fMRI during natural sleep as a method to study brain function during early childhood

Department of Psychology, University of California, San Diego, La Jolla, CA 92037, USA.
NeuroImage (Impact Factor: 6.36). 01/2008; 38(4):696-707. DOI: 10.1016/j.neuroimage.2007.08.005
Source: PubMed


Many techniques to study early functional brain development lack the whole-brain spatial resolution that is available with fMRI. We utilized a relatively novel method in which fMRI data were collected from children during natural sleep. Stimulus-evoked responses to auditory and visual stimuli as well as stimulus-independent functional networks were examined in typically developing 2-4-year-old children. Reliable fMRI data were collected from 13 children during presentation of auditory stimuli (tones, vocal sounds, and nonvocal sounds) in a block design. Twelve children were presented with visual flashing lights at 2.5 Hz. When analyses combined all three types of auditory stimulus conditions as compared to rest, activation included bilateral superior temporal gyri/sulci (STG/S) and right cerebellum. Direct comparisons between conditions revealed significantly greater responses to nonvocal sounds and tones than to vocal sounds in a number of brain regions including superior temporal gyrus/sulcus, medial frontal cortex and right lateral cerebellum. The response to visual stimuli was localized to occipital cortex. Furthermore, stimulus-independent functional connectivity MRI analyses (fcMRI) revealed functional connectivity between STG and other temporal regions (including contralateral STG) and medial and lateral prefrontal regions. Functional connectivity with an occipital seed was localized to occipital and parietal cortex. In sum, 2-4 year olds showed a differential fMRI response both between stimulus modalities and between stimuli in the auditory modality. Furthermore, superior temporal regions showed functional connectivity with numerous higher-order regions during sleep. We conclude that the use of sleep fMRI may be a valuable tool for examining functional brain organization in young children.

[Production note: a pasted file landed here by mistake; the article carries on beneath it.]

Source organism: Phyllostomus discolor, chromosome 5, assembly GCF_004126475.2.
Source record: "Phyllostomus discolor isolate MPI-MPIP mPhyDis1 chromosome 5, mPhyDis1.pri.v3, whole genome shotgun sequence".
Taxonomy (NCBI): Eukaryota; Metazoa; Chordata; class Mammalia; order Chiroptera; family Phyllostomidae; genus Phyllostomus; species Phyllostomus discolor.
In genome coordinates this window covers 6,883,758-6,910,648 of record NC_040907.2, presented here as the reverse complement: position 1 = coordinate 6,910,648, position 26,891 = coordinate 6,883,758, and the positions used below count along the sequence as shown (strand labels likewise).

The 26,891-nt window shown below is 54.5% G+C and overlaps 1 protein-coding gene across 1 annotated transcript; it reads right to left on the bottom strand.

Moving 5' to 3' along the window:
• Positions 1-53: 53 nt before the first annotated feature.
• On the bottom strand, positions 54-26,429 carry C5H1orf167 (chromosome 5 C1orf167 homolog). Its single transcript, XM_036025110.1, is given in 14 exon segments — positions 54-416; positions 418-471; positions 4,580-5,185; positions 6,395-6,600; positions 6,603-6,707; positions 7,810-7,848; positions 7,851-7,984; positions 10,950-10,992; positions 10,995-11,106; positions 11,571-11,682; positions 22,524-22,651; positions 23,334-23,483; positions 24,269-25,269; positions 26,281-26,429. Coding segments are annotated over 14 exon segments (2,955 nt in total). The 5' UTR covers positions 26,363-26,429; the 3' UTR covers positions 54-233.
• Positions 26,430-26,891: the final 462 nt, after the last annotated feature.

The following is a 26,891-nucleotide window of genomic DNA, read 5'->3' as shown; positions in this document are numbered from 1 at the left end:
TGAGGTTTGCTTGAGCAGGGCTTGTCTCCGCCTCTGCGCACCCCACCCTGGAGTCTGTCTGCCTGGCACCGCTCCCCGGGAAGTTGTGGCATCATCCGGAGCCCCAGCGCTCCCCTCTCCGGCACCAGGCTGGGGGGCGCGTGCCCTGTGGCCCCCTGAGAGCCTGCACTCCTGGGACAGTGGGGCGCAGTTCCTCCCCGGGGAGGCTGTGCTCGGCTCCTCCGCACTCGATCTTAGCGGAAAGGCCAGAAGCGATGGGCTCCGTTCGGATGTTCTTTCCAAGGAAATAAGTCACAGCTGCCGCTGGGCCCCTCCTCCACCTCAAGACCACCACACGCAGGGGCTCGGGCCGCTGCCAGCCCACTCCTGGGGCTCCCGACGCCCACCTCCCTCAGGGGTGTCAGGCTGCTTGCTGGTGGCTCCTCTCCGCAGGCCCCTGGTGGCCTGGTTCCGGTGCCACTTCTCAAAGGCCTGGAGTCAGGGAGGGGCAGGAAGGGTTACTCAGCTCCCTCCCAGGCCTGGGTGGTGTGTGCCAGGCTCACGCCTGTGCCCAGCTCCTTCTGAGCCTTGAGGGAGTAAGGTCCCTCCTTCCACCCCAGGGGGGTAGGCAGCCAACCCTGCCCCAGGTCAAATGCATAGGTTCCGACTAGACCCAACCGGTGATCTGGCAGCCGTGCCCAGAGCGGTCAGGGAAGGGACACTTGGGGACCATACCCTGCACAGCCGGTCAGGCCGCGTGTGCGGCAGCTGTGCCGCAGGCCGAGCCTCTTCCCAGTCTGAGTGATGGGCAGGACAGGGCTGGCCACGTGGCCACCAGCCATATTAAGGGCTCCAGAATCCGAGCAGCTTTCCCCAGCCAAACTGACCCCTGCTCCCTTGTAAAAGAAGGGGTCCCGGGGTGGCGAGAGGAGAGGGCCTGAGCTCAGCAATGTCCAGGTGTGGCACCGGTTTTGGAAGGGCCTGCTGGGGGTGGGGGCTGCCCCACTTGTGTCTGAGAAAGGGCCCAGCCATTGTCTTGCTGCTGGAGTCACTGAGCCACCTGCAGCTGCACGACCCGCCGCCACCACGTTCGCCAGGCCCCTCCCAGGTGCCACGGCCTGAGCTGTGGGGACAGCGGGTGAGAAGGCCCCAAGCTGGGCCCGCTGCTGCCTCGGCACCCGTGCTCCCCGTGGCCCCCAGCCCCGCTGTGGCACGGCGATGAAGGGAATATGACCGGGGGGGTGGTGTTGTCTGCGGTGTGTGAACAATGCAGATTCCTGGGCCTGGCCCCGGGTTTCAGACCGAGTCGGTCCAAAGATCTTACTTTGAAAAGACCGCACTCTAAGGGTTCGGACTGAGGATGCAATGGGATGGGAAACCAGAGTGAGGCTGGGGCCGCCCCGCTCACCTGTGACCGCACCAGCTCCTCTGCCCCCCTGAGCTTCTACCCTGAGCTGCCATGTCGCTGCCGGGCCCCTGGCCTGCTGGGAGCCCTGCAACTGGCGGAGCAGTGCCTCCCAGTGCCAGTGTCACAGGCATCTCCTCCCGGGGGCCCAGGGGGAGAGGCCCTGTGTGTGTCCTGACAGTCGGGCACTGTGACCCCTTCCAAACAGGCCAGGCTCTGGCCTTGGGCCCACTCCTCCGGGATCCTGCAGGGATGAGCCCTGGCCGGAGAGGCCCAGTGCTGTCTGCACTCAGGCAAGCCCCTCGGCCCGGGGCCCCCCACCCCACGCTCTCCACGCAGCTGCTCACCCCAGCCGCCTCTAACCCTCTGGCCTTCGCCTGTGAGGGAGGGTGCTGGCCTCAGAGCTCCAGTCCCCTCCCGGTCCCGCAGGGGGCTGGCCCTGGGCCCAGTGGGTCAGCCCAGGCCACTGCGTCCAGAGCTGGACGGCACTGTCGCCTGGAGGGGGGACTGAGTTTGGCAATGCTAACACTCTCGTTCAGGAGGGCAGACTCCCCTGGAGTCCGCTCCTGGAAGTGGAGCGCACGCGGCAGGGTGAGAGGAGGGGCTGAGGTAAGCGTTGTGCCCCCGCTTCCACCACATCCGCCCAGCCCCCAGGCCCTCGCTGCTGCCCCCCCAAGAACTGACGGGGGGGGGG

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    • "SPGR and bSSFP images are acquired with incremented flip angles and the bSSFP images are additionally acquired with 2 phase-cycling patterns (0° and 180°). A high-resolution anatomical T1-weighted image and resting-state functional magnetic resonance imaging data were additionally acquired [23, 24]. Priority was given in this order since we were predominately interested in assessing white matter maturation as measured by the myelin water fraction (MWF), a surrogate measure of myelin content [25, 26]. "
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    ABSTRACT: Etiological studies of many neurological and psychiatric disorders are increasingly turning toward longitudinal investigations of infant brain development in order to discern predisposing structural and/or functional differences prior to the onset of overt clinical symptoms. While MRI provides a noninvasive window into the developing brain, MRI of infants and toddlers is challenging due to the modality's extreme motion sensitivity and children's difficulty in remaining still during image acquisition. Here, we outline a broad research protocol for successful MRI of children under 4 years of age during natural, non-sedated sleep. All children were imaged during natural, non-sedated sleep. Active and passive measures to reduce acoustic noise were implemented to reduce the likelihood of the children waking up during acquisition. Foam cushions and vacuum immobilizers were used to limit intra-scan motion artifacts. More than 380 MRI datasets have been successfully acquired from 220 children younger than 4 years of age within the past 39 months. Implemented measures permitted children to remain asleep for the duration of the scan and allowed the data to be acquired with an overall 97% success rate. The proposed method greatly advances current pediatric imaging techniques and may be readily implemented in other research and clinical settings to facilitate and further improve pediatric neuroimaging.